Men and women with a large waist circumference and a large waist-to-hip ratio (WHR) have an increased risk of developing colon cancer. In contrast, only in men is a high body mass index (BMI) clearly associated with a higher colon cancer risk.
However, there is no relation between the body measures of the investigation and rectal cancer risk. These results from the European-wide EPIC study (European Prospective Investigation into Cancer and Nutrition) were published on July 5th by Tobias Pischon of the German Institute of Human Nutrition Potsdam-Rehbrücke (DIfE) and his colleagues in the Journal of the National Cancer Institute.
“Our results support the hypothesis that abdominal body fat is especially important for development of colon cancer. This agrees with our observation that BMI is rather inappropriate for predicting colon cancer in women because the relation between BMI and waist circumference is not as close as in men. This is probably because men gain weight primarily by increasing abdominal body fat, whereas in women, body fat normally also accumulates in other parts of the body”, says Heiner Boeing, head of EPIC Potsdam. “Why increased abdominal fat raises the risk of colon cancer is currently unknown. The insulin resistance associated with abdominal obesity and the resulting increase in circulating insulin levels may possibly play a role. Other potential mediators are leptin and adiponectin. We are currently examining within EPIC these and other biomarkers for their possible association with colorectal cancer.”
In addition to DIfE, the Deutsche Krebsforschungszentrum in Heidelberg is the second German study center involved in EPIC.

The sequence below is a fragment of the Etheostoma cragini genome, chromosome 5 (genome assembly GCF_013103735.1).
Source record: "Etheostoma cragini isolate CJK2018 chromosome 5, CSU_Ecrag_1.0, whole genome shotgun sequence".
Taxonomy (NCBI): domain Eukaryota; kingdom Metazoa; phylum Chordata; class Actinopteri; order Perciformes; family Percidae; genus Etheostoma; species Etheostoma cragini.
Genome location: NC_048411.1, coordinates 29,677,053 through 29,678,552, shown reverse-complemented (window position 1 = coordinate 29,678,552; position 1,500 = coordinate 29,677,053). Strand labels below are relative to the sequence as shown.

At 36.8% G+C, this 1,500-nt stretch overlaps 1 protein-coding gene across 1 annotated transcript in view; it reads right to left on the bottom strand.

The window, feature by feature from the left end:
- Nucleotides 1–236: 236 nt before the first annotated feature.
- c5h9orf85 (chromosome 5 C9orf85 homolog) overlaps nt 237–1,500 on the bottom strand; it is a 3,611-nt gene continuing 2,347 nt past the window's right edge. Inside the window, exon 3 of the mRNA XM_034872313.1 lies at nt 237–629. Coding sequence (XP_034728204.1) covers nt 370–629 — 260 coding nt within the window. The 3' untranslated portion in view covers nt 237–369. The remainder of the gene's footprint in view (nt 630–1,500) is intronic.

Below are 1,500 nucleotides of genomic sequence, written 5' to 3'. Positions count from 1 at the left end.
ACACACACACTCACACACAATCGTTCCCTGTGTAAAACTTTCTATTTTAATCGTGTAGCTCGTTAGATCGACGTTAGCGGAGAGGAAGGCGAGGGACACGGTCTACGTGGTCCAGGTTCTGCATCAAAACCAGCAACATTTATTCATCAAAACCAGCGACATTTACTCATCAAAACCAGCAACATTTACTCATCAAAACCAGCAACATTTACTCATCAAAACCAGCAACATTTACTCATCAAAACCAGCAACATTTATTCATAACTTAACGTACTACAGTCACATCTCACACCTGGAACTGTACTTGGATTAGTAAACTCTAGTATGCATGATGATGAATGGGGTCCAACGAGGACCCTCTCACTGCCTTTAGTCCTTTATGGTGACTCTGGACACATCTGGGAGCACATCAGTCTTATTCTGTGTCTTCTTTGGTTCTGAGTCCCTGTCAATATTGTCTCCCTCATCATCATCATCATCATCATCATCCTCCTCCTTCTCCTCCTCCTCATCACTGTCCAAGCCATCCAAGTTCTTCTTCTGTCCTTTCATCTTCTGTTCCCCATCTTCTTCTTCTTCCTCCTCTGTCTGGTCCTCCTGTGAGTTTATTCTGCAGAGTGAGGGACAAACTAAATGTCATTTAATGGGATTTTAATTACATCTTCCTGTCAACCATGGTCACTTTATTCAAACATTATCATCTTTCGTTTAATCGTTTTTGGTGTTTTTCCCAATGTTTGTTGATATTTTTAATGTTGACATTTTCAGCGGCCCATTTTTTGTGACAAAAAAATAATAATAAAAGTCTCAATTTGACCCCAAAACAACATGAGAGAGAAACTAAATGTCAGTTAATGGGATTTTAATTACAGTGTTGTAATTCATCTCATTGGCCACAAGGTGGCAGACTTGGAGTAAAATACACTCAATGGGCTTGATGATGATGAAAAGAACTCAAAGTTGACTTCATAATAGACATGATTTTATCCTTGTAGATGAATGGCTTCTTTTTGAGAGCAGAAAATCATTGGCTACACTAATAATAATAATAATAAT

The researchers examined in 368,277 EPIC participants the associations between various body measures and the risk of colon and rectal cancer. The analysis is based on a circa 6-year follow-up during which 984 participants developed colon cancer and 586 rectal cancer.
The epidemiologists came to the following conclusions: Women with a WHR over 0.85 had a 52 percent higher risk of colon cancer than those with a WHR under 0.73. Similar values were observed in men, whose colon cancer risk increased by 51 percent from the group (quintile) with the lowest WHR (<0.89) to the group with the highest WHR (=0.99).
Height was also rather strongly associated with cancer risk in both sexes. Women taller than 167.5 cm had a 79 percent higher chance of developing colon cancer than short women (<156.0 cm). In men, between the shortest (<168 cm) and the tallest ones (=180.5 cm), this risk increased by 40 percent.
In contrast, sex-specific differences were observed with BMI. Men with a BMI over 29.4 had a 55 percent higher risk of colon cancer than slim men with a BMI under 23.6. In women, the risk increased by only 6 percent at the most between the corresponding groups.
The Body Mass Index (BMI) is calculated by dividing the body weight [kg] by the square of the body height [m2].
A greater height (tallness) is associated with a higher colon cancer risk. One possible reason for this is the higher number of cells per se: The higher the number of cells present, the higher the probability of cell mutations. In addition, taller individuals probably have a relatively high exposure to growth-regulating hormones (growth hormone, insulin-like growth factors and insulin), which in turn are associated with cancer development.
Leptin is an appetite inhibiting hormone secreted by fat cells. It is primarily involved in the regulation of body fat metabolism and stimulates growth of colon epithelial cells.
Adiponectin is a hormone secreted by fat cells. Low adiponectin levels are a risk factor for the later development of type 2 diabetes. Adiponectin also has antiangiogenic and antitumor activities.